Review: Reissues go one of two ways. Well, OK, maybe three. You're either left blown away by how fresh something sounds, reminded of a special moment in music history and how good an example a record is of that time capsule, or walk away wondering why you thought it was necessary to play, let alone buy, from this particular archive. As you'd hope, listening back to Slow Dive's seminal 'Just For A Day' fits into the second of those conclusions. Yes, soaring rock that seems to foster our dreams and fantasies in walls of power shoegaze does feel like a recollection rather than where we're at today. But my goodness do the epic arrangements and woozy artistry in the songcraft still sound as awesome, grandiose and yet personal as ever. One for the books, for sure.
Review: This record is the first time PJ Harvey's demos for her 1992 debut album Dry have been put out on a standalone album. The rough edge nature of the recordings lends them plenty of extra rawness and character, meaning the low-slung guitar poems the artist serves up sound even more direct. As well as previously unseen photos by Maria Mochnacz, the record comes with brand new artwork, so is a real must for Harvey fans. This release marks the first in a planned series of reissues from UMC/Island and Beggars that will see all PJ Harvey's albums reissued with plenty more demos.
Review: Where would we be without Jarvis Cocker? It would probably be a similar world, but one that never had the Michael Jackson BRIT Awards incident, Pulp's wonderfully astute take on socially and politically conscious Britpop, or 2019's British Christmas No.1, '(C**ts Are Still) Running The World', a 2006 track propelled to the top via a public bid to show the Conservative Party what at least some of the electorate were thinking. Despite cultural omnipresence, 'Beyond The Pale' is arguably the first proper JC record in over ten years - finally an album that again fully embraces the resolutely UK combination of geek and rebel which have made so much of his work stand the test of time this far. It's melodramatic, psychedelic, electronic pop that simultaneously celebrates one of the truly good aspects of Britain's place in the world today - musical scope and variety - while dishing out a welcome body blow to the country's downfalls, problems and misfortunes. Many of which haven't changed since 'It' landed in 1983.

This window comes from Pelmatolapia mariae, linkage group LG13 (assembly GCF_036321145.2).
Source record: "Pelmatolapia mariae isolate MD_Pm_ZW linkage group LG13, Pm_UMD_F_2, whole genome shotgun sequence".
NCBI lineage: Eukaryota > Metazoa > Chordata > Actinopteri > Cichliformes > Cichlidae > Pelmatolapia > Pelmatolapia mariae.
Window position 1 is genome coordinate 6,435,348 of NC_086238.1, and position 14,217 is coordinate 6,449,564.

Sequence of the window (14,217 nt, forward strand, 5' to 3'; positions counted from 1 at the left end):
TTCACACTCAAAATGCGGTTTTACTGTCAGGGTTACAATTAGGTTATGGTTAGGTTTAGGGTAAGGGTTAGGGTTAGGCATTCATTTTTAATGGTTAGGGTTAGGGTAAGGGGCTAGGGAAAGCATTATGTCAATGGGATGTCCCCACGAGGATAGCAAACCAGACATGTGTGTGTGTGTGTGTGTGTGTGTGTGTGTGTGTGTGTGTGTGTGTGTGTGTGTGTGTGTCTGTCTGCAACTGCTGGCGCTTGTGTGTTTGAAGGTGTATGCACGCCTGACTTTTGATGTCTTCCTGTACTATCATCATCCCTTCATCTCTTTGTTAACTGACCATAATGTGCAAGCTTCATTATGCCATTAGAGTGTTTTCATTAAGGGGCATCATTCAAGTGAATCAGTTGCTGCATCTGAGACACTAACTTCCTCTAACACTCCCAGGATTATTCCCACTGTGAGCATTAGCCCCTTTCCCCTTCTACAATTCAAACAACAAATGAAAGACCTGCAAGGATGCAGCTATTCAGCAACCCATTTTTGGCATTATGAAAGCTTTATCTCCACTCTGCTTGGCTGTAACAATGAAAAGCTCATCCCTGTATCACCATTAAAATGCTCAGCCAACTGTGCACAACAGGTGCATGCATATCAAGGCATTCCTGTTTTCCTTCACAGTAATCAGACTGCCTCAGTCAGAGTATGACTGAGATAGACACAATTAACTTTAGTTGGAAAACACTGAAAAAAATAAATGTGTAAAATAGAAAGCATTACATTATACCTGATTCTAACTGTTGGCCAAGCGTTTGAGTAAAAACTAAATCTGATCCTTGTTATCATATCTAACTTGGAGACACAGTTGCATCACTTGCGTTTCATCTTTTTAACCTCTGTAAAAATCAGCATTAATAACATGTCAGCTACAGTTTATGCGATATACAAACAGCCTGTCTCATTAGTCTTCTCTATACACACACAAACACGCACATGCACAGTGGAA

Review: The Psychedelic Furs are back with what is their eighth album overall, but their first studio work since 1991's World Outside. These highly influential post punk stars are in exhilarating form right from the first powerful opening bars. The band sound fresh and enthused, with aggression and ambience driving the dynamics. Richard Butler its the powerful voice and strong lyrical presence on the alum while his brother Tim lays it down on bass. Many years of constant touring have kept the band at the bleeding edge and they are in fact scheduled to return to London to headline the Royal Albert Hall in April 2021.